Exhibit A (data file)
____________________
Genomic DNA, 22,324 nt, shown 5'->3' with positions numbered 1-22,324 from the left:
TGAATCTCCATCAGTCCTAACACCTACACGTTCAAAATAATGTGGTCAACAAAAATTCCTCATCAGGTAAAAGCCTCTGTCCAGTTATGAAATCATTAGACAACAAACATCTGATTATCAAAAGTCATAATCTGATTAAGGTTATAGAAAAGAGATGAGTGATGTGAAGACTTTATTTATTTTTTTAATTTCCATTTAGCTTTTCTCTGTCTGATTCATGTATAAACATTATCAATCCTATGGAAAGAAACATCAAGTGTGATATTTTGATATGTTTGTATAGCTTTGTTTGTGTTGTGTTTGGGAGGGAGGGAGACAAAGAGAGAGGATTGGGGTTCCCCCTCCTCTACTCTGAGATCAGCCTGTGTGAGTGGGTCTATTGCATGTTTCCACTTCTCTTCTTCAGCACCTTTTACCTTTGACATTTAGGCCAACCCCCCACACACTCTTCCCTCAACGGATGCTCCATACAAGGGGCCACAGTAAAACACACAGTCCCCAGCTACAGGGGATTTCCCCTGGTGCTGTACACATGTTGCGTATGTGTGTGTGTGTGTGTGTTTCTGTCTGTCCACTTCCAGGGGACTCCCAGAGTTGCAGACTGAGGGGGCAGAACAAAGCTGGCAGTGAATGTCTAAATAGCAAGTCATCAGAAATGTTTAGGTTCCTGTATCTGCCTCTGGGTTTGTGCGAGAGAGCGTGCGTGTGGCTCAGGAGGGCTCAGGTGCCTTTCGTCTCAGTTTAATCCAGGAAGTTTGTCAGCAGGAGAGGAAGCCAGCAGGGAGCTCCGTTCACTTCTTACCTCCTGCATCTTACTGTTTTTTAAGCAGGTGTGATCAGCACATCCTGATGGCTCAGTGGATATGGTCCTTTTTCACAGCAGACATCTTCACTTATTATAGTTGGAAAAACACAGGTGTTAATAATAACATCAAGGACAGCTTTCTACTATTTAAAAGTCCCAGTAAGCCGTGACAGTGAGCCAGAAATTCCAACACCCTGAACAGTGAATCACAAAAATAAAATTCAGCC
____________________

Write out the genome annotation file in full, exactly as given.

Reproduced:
Genomic DNA, 22,324 nt, shown 5'->3' with positions numbered 1-22,324 from the left:
TGAATCTCCATCAGTCCTAACACCTACACGTTCAAAATAATGTGGTCAACAAAAATTCCTCATCAGGTAAAAGCCTCTGTCCAGTTATGAAATCATTAGACAACAAACATCTGATTATCAAAAGTCATAATCTGATTAAGGTTATAGAAAAGAGATGAGTGATGTGAAGACTTTATTTATTTTTTTAATTTCCATTTAGCTTTTCTCTGTCTGATTCATGTATAAACATTATCAATCCTATGGAAAGAAACATCAAGTGTGATATTTTGATATGTTTGTATAGCTTTGTTTGTGTTGTGTTTGGGAGGGAGGGAGACAAAGAGAGAGGATTGGGGTTCCCCCTCCTCTACTCTGAGATCAGCCTGTGTGAGTGGGTCTATTGCATGTTTCCACTTCTCTTCTTCAGCACCTTTTACCTTTGACATTTAGGCCAACCCCCCACACACTCTTCCCTCAACGGATGCTCCATACAAGGGGCCACAGTAAAACACACAGTCCCCAGCTACAGGGGATTTCCCCTGGTGCTGTACACATGTTGCGTATGTGTGTGTGTGTGTGTGTTTCTGTCTGTCCACTTCCAGGGGACTCCCAGAGTTGCAGACTGAGGGGGCAGAACAAAGCTGGCAGTGAATGTCTAAATAGCAAGTCATCAGAAATGTTTAGGTTCCTGTATCTGCCTCTGGGTTTGTGCGAGAGAGCGTGCGTGTGGCTCAGGAGGGCTCAGGTGCCTTTCGTCTCAGTTTAATCCAGGAAGTTTGTCAGCAGGAGAGGAAGCCAGCAGGGAGCTCCGTTCACTTCTTACCTCCTGCATCTTACTGTTTTTTAAGCAGGTGTGATCAGCACATCCTGATGGCTCAGTGGATATGGTCCTTTTTCACAGCAGACATCTTCACTTATTATAGTTGGAAAAACACAGGTGTTAATAATAACATCAAGGACAGCTTTCTACTATTTAAAAGTCCCAGTAAGCCGTGACAGTGAGCCAGAAATTCCAACACCCTGAACAGTGAATCACAAAAATAAAATTCAGCC